If you love lettering – whether it’s on paper or an iPad, you’re probably familiar with how powerful your lettering becomes when it’s vectorized. Vectorization allows your lettering to be infinitely rescaled without losing quality. This means it can be put on anything, at any size and look as great as the day it was drawn. Since it’s a digital copy, it can exist for forever without fear of it being buried in past stacks of lettering experiments, too. It’s also a crucial step in creating open type fonts!

In this week’s video, I’m sharing my favorite, most reliable Illustrator trace settings when it comes to vectorizing lettering. These are the settings I use every time I vectorize to keep as much original quality as possible. Read on for it all!

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illustrator trace settings for vectorizing lettering

My Favorite Illustrator Trace Settings to Vectorize Lettering

Here are some other vectorization tutorials you can check out!

 

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Here’s my favorite Illustrator trace settings to vectorize lettering in written form, along with some tips!

  • If you’re creating your initial lettering on an iPad, always make sure you create it in black! This will give you the greatest contrast when you go to image trace in Illustrator later. To transfer your lettering from Procreate to Illustrator, you can either air drop it (if you’re on a Mac), or email it to yourself (PC or Mac).
  • If you create your lettering on paper, use black ink to keep that contrast. Scan in at a minimum of 300dpi. If you have Photoshop, increase the contrast of your scan there first, then bring the scan into Illustrator for vectorizing. This will give you the best chance of keeping the most detail from your original lettering, especially if you have a lot of texture in it.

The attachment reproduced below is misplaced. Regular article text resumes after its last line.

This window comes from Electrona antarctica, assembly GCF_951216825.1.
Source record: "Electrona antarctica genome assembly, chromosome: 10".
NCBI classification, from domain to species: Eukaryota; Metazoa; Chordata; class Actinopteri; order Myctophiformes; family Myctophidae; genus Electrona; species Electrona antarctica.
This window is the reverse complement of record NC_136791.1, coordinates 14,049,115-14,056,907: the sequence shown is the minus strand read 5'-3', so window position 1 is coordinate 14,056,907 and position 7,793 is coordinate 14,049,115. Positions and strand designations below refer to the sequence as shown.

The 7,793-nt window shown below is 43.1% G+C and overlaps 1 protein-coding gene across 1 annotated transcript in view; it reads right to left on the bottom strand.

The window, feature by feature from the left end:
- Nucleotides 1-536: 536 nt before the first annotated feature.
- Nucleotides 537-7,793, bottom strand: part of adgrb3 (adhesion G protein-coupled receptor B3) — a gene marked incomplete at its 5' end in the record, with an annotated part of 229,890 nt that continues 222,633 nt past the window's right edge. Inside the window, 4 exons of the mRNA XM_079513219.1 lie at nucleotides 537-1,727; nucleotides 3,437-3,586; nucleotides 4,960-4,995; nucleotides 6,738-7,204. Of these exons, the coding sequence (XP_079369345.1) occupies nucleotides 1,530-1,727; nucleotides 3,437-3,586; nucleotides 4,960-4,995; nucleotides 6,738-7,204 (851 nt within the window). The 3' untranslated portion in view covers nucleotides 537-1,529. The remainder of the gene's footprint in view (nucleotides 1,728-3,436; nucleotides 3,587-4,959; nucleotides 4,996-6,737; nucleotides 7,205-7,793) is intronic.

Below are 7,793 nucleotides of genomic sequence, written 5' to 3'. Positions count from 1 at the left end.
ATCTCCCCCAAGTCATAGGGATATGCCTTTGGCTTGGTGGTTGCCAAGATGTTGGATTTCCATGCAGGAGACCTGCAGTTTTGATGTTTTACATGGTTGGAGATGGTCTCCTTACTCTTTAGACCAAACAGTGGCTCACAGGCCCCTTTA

• In Illustrator, image trace, then access your trace panel settings. Input the following:
    • Threshold: 150
    • Paths: 75%
    • Corners: 75%
    • Noise: 5-10px
    • Make sure ‘ignore white’ is unchecked
  • I recommend not ‘ignoring white’ because, although the trace will remove the white, with lettering, any closed letters, like an ‘a’ or ‘o’, ‘e’, etc. will have an extra, unfilled shape that you won’t need that can make things confusing/more complicated later on.
  • Expand your trace and ungroup. Grab your magic wand tool and select an area of white (all the white will be selected when you do this) and hit delete. This will ensure that you don’t have any empty shapes that you don’t need AND remove all the white at the same time 😉
  • Done!
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Every-Tuesday designer + founder. I help ambitious graphic designers and hand letterers level-up their skills and creativity.
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